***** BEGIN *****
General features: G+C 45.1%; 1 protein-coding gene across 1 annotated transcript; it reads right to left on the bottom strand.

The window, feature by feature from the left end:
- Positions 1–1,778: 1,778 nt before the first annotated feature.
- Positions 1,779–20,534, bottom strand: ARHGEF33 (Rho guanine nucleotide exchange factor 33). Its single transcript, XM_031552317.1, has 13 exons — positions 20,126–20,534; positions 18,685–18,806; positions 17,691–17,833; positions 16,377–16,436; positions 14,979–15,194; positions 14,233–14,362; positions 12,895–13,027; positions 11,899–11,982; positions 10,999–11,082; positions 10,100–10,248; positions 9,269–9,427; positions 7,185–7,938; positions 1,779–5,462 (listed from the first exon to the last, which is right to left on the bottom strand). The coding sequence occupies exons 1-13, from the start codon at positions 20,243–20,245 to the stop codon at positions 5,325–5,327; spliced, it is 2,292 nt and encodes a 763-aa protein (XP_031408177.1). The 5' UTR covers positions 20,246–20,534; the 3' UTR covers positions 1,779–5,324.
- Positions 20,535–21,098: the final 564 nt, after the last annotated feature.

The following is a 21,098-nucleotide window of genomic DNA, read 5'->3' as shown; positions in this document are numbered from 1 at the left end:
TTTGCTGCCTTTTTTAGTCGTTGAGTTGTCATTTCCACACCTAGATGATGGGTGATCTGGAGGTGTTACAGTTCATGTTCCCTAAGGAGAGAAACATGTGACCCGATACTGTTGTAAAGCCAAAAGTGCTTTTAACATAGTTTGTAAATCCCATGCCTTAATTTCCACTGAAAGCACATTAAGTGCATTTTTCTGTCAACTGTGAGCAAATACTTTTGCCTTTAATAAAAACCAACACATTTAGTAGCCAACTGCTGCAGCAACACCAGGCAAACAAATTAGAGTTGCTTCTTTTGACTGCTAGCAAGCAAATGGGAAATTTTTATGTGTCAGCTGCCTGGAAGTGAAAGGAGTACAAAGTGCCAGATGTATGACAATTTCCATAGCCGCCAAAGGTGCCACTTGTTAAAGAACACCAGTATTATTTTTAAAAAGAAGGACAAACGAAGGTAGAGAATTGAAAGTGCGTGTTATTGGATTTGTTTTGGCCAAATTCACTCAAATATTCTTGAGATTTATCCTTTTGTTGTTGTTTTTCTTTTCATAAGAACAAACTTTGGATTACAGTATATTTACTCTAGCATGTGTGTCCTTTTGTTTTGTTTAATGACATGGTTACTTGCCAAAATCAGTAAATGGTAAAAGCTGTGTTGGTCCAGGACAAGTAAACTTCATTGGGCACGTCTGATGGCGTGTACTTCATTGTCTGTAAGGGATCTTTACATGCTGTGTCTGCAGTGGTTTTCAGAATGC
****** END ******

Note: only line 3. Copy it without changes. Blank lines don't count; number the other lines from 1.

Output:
- Positions 1–1,778: 1,778 nt before the first annotated feature.